Yes I would say that the country does value academic ability. A graduate always earns more than a non graduate. Not since my school days have I come across anyone who does not want to be/appear to be clever/intelligent and positively revel in their children's achievements academically or otherwise. Why is everything labelled a British disease. However, from a personal point of view some people are too academic (clever can be defined in many ways). What is needed in the work place is good common sense as well as good qualifications SOME highly academic people seem to have very little!
Julie, UK

I received my secondary school education in Britain. I think the prejudice there against education was originated by the aristocracy. They don't like to feel that there are people who are superior to them in any way. So they cast contempt on intelligence and education.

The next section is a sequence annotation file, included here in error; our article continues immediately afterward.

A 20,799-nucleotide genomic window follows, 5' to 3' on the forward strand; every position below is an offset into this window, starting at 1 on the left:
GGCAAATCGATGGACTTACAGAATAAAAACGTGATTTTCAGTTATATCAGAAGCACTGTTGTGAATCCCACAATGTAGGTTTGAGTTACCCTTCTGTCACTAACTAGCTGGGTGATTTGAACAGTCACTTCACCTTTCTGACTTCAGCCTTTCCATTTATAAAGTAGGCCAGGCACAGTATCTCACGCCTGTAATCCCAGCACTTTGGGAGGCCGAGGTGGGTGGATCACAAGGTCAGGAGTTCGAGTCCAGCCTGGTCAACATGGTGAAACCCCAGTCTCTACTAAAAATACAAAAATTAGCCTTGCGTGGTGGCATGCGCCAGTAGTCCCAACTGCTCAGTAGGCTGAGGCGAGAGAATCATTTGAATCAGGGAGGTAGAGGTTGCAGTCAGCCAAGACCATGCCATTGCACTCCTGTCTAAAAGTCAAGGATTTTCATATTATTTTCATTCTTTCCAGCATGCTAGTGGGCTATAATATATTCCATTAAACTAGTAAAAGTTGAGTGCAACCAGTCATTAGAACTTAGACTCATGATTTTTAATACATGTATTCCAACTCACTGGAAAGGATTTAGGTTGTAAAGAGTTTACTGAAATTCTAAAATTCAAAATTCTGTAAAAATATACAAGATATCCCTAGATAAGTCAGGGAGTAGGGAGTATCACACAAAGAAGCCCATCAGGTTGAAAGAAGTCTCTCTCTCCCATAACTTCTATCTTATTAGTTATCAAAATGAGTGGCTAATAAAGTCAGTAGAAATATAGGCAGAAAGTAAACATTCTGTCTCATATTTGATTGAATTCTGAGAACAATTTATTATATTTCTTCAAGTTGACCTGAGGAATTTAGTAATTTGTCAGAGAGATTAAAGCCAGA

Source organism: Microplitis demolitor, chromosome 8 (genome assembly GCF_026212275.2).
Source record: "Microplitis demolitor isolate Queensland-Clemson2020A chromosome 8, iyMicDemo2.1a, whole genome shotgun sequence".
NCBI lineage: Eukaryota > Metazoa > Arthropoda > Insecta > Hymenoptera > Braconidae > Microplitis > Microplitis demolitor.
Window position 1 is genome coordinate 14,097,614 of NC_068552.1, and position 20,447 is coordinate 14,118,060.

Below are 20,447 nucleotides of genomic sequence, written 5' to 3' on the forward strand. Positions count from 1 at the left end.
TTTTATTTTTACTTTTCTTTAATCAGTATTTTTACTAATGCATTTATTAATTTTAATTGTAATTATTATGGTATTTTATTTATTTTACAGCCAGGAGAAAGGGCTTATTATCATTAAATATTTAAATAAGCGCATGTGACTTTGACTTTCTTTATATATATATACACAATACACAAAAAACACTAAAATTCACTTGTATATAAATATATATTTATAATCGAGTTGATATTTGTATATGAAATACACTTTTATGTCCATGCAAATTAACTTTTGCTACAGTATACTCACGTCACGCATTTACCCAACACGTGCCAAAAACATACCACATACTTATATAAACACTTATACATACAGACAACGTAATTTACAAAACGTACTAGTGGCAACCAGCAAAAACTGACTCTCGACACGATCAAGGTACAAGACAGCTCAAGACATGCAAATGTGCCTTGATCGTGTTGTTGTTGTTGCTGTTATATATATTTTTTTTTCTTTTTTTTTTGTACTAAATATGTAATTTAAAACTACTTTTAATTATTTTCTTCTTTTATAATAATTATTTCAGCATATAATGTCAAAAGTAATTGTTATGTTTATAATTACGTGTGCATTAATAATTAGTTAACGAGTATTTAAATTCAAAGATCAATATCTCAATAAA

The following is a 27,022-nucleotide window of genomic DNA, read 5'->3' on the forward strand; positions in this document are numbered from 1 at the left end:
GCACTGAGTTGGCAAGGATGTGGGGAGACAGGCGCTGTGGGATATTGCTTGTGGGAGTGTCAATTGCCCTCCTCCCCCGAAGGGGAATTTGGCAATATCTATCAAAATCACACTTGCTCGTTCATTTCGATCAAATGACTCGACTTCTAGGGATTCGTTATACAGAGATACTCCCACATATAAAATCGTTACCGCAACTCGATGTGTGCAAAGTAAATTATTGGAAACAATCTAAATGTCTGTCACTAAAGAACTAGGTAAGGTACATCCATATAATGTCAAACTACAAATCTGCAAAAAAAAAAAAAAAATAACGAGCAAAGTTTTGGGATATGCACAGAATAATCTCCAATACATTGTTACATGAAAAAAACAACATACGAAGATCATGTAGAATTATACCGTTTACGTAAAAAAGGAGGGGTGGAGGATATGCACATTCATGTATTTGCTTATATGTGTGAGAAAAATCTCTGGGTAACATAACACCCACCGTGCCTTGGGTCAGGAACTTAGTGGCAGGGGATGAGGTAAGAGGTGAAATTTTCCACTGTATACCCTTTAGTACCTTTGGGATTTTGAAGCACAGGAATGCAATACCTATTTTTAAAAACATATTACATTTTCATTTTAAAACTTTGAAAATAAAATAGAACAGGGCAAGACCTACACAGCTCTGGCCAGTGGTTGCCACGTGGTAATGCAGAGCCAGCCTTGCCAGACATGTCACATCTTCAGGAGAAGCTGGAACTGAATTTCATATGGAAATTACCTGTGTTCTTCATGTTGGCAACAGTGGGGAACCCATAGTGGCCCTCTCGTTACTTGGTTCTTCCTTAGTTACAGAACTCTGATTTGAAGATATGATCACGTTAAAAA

John Wilson, USA

The profession of scientist is perceived as dull and a stuffy occupation by the public at large. Moreover unless one follows a good basic school studying is seen in terms of swotting up useless knowledge thus pupils pick on the bright students. I have never had any problems from bullying, but that was perhaps I always was ready to deliver a few telling punches.

I also had the privilege to study in the UK getting a degree as a mining engineer and a PhD in geology. Frankly I never noticed anyone denigrating me or even poking fun at me, the UK gave me a good preparation for life and though a foreigner I have always been treated with great respect.
Claudio Cantadore, Italy

When business leaders are derided in the media over their pay packets while David Beckham's 4,500,000 income is regarded as entirely appropriate it is hardly surprising that people are less interested in academic achievement. Throw in a few pop stars (naming no names) who have little intellect but phenomenal incomes, and a government that consistently rewards the feckless and I wonder why many people even bother to go to school, let alone study hard.
John B, UK